The Magic of Japan: Educator, Victoria Aleporos
We’re so blessed to have Educators on-board who live and breathe design, and Victoria Aleporos is a perfect example of this passion. Victoria is a registered Architect with over 20 years’ experience working with architectural and interior design firms, as well as running her own business – our Vic is one busy bee!
Just back from a trip to Japan where she went on a magical tour of traditional craft workshops (some in random places even taxi drivers couldn’t find!), and accompanied by the amazing Natalie Miller of Natalie Miller Design fame, we sat down with Victoria and got the inside scoop on the talented artists dedicated to hand craft as well as museums and yarn shops. She also managed to uncover where to find the best ramen (because after all that touring, a girls got to eat!)…
“The life lesson for me going to Japan was the simplicity in the Japanese lifestyle. The main focus in the lives of the craftspeople I was introduced to was their craft – they operated in modest work spaces, ate simple food and were very family oriented.”
You met with some incredible handcrafting artists – can you share a highlight from the workshops?
“The standout would have to be learning about Saori weaving in Izumi Osaka with the master of weaving, Kenzo Jo. We had the pleasure of meeting his 103 year old mum, Misao, who is the founder of the Saori style of weaving. Saori is a free-style hand weaving movement and is all about self-expression through weaving – there are no mistakes, no restrictions and no failing! This “non-technique” is meditative in nature and we spent three days absorbed in yarn, looms and Japanese sunlight under the guiding hand of Kenzo, his staff and Natalie Miller. Creating wall hangings, scarves and clothing, the day went so quickly we had to force ourselves to stop weaving to eat lunch!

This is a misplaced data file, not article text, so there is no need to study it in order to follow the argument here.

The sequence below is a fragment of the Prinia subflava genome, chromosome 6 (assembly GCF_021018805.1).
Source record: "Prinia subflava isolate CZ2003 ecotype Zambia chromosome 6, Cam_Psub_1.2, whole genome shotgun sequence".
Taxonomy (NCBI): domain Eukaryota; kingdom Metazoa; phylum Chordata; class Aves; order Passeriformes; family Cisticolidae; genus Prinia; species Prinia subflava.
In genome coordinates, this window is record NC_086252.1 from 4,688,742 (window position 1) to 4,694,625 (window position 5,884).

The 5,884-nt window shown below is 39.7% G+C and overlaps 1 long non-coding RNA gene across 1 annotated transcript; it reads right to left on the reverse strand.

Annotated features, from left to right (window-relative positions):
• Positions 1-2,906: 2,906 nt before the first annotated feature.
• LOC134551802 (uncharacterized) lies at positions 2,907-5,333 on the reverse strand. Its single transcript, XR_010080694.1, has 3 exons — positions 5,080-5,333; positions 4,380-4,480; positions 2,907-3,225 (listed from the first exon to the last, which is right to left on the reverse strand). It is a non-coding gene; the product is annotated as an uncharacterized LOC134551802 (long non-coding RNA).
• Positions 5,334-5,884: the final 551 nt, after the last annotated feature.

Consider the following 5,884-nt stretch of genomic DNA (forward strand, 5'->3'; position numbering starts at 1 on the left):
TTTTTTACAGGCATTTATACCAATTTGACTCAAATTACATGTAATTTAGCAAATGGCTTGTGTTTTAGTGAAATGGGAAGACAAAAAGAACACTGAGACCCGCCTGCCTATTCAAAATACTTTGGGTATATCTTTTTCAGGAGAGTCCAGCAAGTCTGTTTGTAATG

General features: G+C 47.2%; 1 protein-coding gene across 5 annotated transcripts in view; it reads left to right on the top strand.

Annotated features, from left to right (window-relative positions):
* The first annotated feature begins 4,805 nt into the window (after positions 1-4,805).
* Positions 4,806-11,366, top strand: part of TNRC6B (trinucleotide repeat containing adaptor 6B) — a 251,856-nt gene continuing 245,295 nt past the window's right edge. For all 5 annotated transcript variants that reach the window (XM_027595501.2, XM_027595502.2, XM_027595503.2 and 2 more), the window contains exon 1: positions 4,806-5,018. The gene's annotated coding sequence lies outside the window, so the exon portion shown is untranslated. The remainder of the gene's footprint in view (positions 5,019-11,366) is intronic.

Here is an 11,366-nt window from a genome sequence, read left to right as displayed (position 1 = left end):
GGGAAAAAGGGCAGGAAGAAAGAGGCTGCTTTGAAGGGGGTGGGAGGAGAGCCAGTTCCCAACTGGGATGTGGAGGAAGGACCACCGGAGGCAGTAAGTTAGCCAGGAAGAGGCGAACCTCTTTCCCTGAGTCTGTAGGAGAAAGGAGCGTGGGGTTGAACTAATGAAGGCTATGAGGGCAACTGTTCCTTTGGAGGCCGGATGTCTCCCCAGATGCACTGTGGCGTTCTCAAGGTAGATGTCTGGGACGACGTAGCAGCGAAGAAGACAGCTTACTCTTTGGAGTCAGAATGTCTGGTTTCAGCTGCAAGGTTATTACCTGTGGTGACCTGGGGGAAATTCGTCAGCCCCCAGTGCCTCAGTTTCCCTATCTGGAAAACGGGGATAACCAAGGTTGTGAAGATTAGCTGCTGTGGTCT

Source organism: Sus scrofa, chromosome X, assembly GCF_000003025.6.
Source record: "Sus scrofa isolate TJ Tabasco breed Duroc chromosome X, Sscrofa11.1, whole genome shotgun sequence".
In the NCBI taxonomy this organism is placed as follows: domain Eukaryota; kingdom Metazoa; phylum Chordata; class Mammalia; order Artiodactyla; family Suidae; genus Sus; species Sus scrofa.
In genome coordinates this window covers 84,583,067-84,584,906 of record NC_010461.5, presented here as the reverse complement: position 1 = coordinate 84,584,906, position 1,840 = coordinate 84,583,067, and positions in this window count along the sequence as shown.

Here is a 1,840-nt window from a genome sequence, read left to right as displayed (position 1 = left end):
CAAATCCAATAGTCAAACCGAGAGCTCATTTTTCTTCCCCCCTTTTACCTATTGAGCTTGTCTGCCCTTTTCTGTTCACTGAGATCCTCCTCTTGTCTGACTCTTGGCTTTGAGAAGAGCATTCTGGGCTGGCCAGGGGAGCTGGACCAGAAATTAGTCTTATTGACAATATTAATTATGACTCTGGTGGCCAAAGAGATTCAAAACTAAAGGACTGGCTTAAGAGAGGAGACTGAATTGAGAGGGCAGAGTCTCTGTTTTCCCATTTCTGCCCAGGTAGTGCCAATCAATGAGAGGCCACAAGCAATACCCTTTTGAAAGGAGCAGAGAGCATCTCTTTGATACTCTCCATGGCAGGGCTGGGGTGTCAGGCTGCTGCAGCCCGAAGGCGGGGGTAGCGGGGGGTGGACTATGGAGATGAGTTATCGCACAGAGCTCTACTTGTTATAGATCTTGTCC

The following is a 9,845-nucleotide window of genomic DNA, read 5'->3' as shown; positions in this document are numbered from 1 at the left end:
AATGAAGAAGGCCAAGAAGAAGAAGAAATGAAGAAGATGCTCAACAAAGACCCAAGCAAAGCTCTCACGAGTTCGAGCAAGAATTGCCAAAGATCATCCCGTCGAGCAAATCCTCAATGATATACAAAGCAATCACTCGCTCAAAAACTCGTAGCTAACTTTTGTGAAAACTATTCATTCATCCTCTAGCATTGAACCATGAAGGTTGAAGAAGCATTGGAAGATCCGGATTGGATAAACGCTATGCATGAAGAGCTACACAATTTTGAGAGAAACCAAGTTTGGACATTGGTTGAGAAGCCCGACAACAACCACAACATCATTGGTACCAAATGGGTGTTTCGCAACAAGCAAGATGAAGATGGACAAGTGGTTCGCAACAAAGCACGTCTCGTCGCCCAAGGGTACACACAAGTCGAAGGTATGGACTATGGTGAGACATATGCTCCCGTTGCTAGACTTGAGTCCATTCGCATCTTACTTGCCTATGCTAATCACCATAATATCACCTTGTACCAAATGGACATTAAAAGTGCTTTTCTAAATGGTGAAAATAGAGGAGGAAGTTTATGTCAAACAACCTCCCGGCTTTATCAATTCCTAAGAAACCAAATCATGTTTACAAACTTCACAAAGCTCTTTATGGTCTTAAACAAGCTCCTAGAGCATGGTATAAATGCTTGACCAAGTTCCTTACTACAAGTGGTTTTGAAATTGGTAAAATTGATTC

With indigo being a colour of the moment, tell us a bit about the Aizenkobo indigo dyeing workshop…
“We visited the Aizenkobo indigo dyeing workshop and met with Kenichi Utsuki, who explained to us how they achieve the deepest and most beautiful Indigo blue you have ever seen. An experience not to be missed.
You met with several fabric/textile artists too, how did you find these workshops?
In a word, incredible! Hand dying scarves at the Kyoto Shibori Museum and understanding the Shibori technique was so gratifying. To learn ancient techniques and create felt with masters like Avril Peprin, in the quaintest studio in Ichijoji Kyoto, then chasing this experience with an extremely filling Ramen in the area renowned for it…total design and foodie heaven.
It sounds like an inspirational trip! Do you think the experience might influence how you approach teaching?
What I valued most about this trip and the workshops was that I became the student learning something completely new. It’s good to have the roles reversed and take instruction. You then reflect on your own teaching style and understand how a student feels when they start our course.